That first exhibit was a political one occurring smack dab in the middle of Bush-era politics. Say what you will about the evils of a two-party system; disenfranchisement can lead to powerful art.
The Art of War opened with sixteen participating artists, including Dusty Herbig, a printmaker completing his residency at the University of Minnesota. He set up works in the main gallery space: paintings, prints, and a series of handmade paper sheets illustrating the body count of the war, day by day. On the night of the opening, I printed out the brochures and put up the tags before, frantically and joyfully, unlocking the door at 6:01. So close!
To my surprise and delight—people came.
The show was one of my favorites, obviously a special event. In addition to Dusty’s work, it featured the artwork of Branko Gulin, meticulously crafted graphite illustrations, paired with the poetry of Leigh Herrick. Pete Driessen graced the walls with a vibrant triptych series, The Overrun of Tibet, which dealt with the cultural genocide of Tibetans including the heartless destruction of Tibetan monasteries. Sarah Whiting shared her photography, an image of children at play with guns, From the Scottish Festival. From out of state we featured the work of Angie Garner, who would go on to become a great help and mentor to me as I did my best to serve artists in this new venture.
Altered Esthetics was not yet a nonprofit, but I knew from the beginning I wanted the space to be philanthropically focused. I decided that 10% of all sales from The Art of War should to go towards a nonprofit organization aligned with the topic of the exhibit. Unfortunately, nothing sold! Instead, we passed along door donations to the International Rescue Committee. While well intentioned initially, I fear they have since far outspent our meager contribution with the postage used by keeping me on their mailing list.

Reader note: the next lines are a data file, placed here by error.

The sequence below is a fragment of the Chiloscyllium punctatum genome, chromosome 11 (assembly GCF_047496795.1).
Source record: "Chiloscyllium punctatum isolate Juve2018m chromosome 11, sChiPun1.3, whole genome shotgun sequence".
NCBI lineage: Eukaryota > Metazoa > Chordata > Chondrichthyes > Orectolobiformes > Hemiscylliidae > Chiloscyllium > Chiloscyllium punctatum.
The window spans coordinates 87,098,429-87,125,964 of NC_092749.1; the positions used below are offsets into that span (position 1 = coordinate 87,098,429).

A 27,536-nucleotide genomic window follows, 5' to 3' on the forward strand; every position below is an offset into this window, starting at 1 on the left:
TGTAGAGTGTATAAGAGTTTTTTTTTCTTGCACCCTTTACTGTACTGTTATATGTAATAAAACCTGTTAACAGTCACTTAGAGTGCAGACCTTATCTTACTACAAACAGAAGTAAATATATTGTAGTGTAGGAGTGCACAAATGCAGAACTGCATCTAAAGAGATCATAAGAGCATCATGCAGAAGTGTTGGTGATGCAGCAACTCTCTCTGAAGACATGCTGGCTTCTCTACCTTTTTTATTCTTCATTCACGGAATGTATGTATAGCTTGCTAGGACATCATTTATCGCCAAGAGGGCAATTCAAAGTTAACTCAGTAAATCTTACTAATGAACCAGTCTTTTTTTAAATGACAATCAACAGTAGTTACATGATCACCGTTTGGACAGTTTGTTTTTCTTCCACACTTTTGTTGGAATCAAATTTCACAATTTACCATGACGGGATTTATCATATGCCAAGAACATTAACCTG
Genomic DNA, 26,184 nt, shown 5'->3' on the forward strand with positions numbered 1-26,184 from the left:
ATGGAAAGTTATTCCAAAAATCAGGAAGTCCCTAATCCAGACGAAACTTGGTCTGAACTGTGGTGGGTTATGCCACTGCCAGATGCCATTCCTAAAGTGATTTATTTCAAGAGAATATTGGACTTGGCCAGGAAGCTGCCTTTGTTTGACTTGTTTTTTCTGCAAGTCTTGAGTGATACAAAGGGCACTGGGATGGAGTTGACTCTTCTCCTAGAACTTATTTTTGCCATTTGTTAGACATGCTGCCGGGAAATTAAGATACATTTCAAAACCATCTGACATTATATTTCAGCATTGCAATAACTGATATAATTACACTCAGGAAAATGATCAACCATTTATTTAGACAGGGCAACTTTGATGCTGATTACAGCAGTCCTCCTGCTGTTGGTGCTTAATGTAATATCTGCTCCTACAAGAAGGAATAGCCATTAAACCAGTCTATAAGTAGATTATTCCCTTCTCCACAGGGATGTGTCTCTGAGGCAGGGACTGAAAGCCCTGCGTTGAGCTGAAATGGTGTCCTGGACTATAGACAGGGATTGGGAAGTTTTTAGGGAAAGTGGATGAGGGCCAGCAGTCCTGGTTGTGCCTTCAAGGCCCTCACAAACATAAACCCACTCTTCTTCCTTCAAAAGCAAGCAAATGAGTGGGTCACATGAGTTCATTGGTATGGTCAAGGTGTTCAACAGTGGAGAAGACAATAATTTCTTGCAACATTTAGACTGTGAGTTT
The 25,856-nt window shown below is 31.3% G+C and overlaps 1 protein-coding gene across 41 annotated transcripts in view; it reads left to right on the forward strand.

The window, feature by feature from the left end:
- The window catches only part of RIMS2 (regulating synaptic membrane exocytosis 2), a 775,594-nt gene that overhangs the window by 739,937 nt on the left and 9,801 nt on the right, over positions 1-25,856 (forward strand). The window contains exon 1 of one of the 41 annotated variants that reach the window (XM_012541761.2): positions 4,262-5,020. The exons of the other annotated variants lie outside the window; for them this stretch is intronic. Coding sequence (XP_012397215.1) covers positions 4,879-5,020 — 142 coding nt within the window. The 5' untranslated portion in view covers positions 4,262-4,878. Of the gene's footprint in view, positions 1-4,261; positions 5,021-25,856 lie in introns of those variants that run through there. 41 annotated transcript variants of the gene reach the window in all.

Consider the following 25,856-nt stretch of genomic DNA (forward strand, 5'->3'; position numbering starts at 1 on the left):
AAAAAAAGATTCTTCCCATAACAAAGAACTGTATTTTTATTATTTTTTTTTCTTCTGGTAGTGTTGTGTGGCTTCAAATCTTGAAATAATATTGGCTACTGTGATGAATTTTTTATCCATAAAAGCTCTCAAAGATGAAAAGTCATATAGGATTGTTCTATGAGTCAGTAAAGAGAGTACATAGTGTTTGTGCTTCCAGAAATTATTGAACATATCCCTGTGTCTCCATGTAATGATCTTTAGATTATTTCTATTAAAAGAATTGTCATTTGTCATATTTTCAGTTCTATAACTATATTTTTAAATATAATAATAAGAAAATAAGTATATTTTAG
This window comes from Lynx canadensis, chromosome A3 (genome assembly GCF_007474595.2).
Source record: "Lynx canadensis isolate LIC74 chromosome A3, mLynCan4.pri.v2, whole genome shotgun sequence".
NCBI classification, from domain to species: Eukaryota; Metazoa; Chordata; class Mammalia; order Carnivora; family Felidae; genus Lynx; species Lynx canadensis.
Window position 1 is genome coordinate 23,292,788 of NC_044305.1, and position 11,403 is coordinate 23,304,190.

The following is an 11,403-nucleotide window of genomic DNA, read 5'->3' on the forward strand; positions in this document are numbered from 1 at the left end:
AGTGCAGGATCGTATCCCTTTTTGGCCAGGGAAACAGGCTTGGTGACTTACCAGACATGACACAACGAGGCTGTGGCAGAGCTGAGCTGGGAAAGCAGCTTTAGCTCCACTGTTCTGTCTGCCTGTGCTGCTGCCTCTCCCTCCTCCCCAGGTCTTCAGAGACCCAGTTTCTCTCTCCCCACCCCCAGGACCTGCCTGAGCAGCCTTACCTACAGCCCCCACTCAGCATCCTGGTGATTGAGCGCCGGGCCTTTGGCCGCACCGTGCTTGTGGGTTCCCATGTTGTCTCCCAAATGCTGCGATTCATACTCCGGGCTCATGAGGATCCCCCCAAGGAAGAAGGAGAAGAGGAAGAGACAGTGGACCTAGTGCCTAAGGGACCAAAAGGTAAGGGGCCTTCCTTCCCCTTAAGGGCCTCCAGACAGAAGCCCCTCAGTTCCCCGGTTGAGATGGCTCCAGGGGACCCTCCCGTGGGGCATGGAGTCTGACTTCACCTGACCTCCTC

Perhaps it was the positive turnout or his decision to work on other areas of the building, but our landlord decided to allow us to stay—at least for now. I was a little nervous about the future, but grateful we were able to stay put for the time being.
With the first exhibit up and running and a guarantee from the landlord that Altered Esthetics could at least stay through the end of the year, I excitedly got to work on our next exhibit.
Even more exciting than the show’s theme was the idea of bringing this budding community together once again
This post is adapted from It’s Never Going To Work: A Tale of Art and Nonprofits in the Minneapolis Community with illustrations by Athena Currier. Post graphics by Jamie Schumacher. ©2018 Jamie Schumacher.
It’s Never Going To Work is a light-hearted, illustrated book that offers real-life insights on founding a community space and nonprofit. It provides tools, tips, resources, and camaraderie to community organizers and anybody attempting something new.